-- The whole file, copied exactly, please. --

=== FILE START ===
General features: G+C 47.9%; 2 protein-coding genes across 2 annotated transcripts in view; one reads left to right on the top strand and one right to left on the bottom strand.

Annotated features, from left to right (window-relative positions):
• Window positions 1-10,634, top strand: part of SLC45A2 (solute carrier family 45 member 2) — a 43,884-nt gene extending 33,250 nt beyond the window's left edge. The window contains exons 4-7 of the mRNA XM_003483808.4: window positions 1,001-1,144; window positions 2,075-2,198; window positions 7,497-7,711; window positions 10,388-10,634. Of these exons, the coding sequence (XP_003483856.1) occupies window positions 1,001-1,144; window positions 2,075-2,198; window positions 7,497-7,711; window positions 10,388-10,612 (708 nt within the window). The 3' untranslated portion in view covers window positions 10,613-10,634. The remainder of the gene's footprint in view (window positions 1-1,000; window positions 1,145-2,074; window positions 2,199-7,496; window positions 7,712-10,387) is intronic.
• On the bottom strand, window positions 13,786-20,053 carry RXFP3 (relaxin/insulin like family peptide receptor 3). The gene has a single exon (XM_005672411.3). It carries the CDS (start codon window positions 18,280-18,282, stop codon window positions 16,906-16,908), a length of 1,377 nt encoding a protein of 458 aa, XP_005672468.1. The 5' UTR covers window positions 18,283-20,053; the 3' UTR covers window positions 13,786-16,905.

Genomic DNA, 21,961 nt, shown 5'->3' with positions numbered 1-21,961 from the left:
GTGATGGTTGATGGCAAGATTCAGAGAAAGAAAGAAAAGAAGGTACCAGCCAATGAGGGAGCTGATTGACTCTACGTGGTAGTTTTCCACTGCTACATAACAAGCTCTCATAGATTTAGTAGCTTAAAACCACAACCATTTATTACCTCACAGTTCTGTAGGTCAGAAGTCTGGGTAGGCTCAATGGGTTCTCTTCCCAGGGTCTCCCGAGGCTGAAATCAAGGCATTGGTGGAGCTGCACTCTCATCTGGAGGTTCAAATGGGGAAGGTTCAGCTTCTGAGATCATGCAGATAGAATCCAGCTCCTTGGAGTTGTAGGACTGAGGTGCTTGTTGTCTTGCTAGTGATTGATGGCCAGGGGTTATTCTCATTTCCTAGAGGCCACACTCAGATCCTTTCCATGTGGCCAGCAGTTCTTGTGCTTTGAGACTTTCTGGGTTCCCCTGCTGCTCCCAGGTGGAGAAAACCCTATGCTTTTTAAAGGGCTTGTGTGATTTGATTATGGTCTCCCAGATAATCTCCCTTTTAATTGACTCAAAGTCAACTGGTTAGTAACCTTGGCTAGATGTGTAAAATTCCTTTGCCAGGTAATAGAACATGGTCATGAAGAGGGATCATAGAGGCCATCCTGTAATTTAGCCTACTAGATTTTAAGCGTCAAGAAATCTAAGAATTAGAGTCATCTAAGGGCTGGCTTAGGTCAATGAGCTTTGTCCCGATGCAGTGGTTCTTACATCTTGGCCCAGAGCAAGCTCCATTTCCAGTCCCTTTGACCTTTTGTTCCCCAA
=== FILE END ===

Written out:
General features: G+C 47.9%; 2 protein-coding genes across 2 annotated transcripts in view; one reads left to right on the top strand and one right to left on the bottom strand.

Annotated features, from left to right (window-relative positions):
• Window positions 1-10,634, top strand: part of SLC45A2 (solute carrier family 45 member 2) — a 43,884-nt gene extending 33,250 nt beyond the window's left edge. The window contains exons 4-7 of the mRNA XM_003483808.4: window positions 1,001-1,144; window positions 2,075-2,198; window positions 7,497-7,711; window positions 10,388-10,634. Of these exons, the coding sequence (XP_003483856.1) occupies window positions 1,001-1,144; window positions 2,075-2,198; window positions 7,497-7,711; window positions 10,388-10,612 (708 nt within the window). The 3' untranslated portion in view covers window positions 10,613-10,634. The remainder of the gene's footprint in view (window positions 1-1,000; window positions 1,145-2,074; window positions 2,199-7,496; window positions 7,712-10,387) is intronic.
• On the bottom strand, window positions 13,786-20,053 carry RXFP3 (relaxin/insulin like family peptide receptor 3). The gene has a single exon (XM_005672411.3). It carries the CDS (start codon window positions 18,280-18,282, stop codon window positions 16,906-16,908), a length of 1,377 nt encoding a protein of 458 aa, XP_005672468.1. The 5' UTR covers window positions 18,283-20,053; the 3' UTR covers window positions 13,786-16,905.

Genomic DNA, 21,961 nt, shown 5'->3' with positions numbered 1-21,961 from the left:
GTGATGGTTGATGGCAAGATTCAGAGAAAGAAAGAAAAGAAGGTACCAGCCAATGAGGGAGCTGATTGACTCTACGTGGTAGTTTTCCACTGCTACATAACAAGCTCTCATAGATTTAGTAGCTTAAAACCACAACCATTTATTACCTCACAGTTCTGTAGGTCAGAAGTCTGGGTAGGCTCAATGGGTTCTCTTCCCAGGGTCTCCCGAGGCTGAAATCAAGGCATTGGTGGAGCTGCACTCTCATCTGGAGGTTCAAATGGGGAAGGTTCAGCTTCTGAGATCATGCAGATAGAATCCAGCTCCTTGGAGTTGTAGGACTGAGGTGCTTGTTGTCTTGCTAGTGATTGATGGCCAGGGGTTATTCTCATTTCCTAGAGGCCACACTCAGATCCTTTCCATGTGGCCAGCAGTTCTTGTGCTTTGAGACTTTCTGGGTTCCCCTGCTGCTCCCAGGTGGAGAAAACCCTATGCTTTTTAAAGGGCTTGTGTGATTTGATTATGGTCTCCCAGATAATCTCCCTTTTAATTGACTCAAAGTCAACTGGTTAGTAACCTTGGCTAGATGTGTAAAATTCCTTTGCCAGGTAATAGAACATGGTCATGAAGAGGGATCATAGAGGCCATCCTGTAATTTAGCCTACTAGATTTTAAGCGTCAAGAAATCTAAGAATTAGAGTCATCTAAGGGCTGGCTTAGGTCAATGAGCTTTGTCCCGATGCAGTGGTTCTTACATCTTGGCCCAGAGCAAGCTCCATTTCCAGTCCCTTTGACCTTTTGTTCCCCAA